West African okra tolerates a wide variety of soils but prefers well-drained sandy loams, with pH 6–7, and a high content of organic matter.
Commercial okra growers usually practise sole cropping, and prefer the early, homogeneous, introduced cultivars of common okra (Abelmoschus esculentus). In traditional agriculture, farmers grow their okra landraces in home gardens or in fields with other food crops. The landraces often consist of a mixture of Abelmoschus caillei and Abelmoschus esculentus, the former being predominant in humid climates, the latter in drier climates.
The uptake of minerals is rather high. Indicative figures for total nutrient uptake per ha of a crop with fruit yield of about 10 t/ha are 100 kg N, 10 kg P, 60 kg K, 80 kg Ca and 40 kg Mg.
Under humid tropical conditions a full-grown crop consumes about 8 mm of water per day.
Some farmers practise ratoon cropping. A ratoon crop flowers soon after cutting, but usually results in poor quality fruit with a high percentage of bent fruits.
Propagation and planting
Most farmers harvest seed from their own local cultivar or rather heterogeneous landrace. The easiest way to keep the seed is to leave it in the pods. Seed weight varies from 30–70 g/1000 seeds. Prior to sowing the seed is often soaked in water to soften the hard seed coat. It is usually dibbled directly in the field (1–3 seeds per hole). The robust West African okra should be grown at 20,000–50,000 plants/ha. Emergence is within one week. When the plants are about 10 cm tall, they are thinned to one plant per hole.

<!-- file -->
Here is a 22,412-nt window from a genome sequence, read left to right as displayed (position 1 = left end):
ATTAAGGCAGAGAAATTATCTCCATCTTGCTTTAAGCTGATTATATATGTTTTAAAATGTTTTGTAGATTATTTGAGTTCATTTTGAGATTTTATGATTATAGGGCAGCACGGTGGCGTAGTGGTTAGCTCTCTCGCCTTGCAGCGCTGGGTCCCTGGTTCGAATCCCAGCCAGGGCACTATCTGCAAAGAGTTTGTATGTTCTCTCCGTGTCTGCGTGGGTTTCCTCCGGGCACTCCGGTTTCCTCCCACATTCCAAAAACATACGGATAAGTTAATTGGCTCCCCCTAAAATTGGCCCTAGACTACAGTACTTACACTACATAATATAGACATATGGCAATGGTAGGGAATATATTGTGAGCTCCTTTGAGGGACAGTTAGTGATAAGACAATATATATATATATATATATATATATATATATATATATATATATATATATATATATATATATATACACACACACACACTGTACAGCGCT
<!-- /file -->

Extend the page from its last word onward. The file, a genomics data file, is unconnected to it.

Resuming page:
Germination and initial growth are improved greatly by cultural practices that lower soil temperature, e.g. mulching, watering before the hottest part of the day, and sowing on ridge sides least exposed to direct sunlight.
Diseases and pests
West African okra is more tolerant of diseases and pests than common okra. An exception is vascular wilt (Fusarium oxysporum), which in West African okra has more time to manifest itself due to the longer crop duration. Other serious fungal diseases of okra in West Africa are damping-off (Macrophomina phaseolina) and Cercospora blight (Cercospora abelmoschi). Oidium abelmoschi is more important in the drier climates.
Okra mosaic virus (OkMV), transmitted by flea beetles (Podagrica), is widespread but damage is much less important than that caused by leaf curl, transmitted by whitefly (Bemisia tabaci). These viruses must be controlled through control of the vectors. Nematodes of the genus Meloidogyne constitute a major problem. Damage by nematodes is avoided by crop rotation, e.g. with Guinea grass (Panicum maximum Jacq.) or cereals, and by large applications of organic manure.
Insect damage is mainly due to the cricket Brachytrupes membranaceus, to Podagrica flea beetles, to the bollworms Earias biplaga and Pectinophora gossypiella, and to the beetle Anomala denuda. Chemical control of insects is hazardous because crop harvesting is frequent.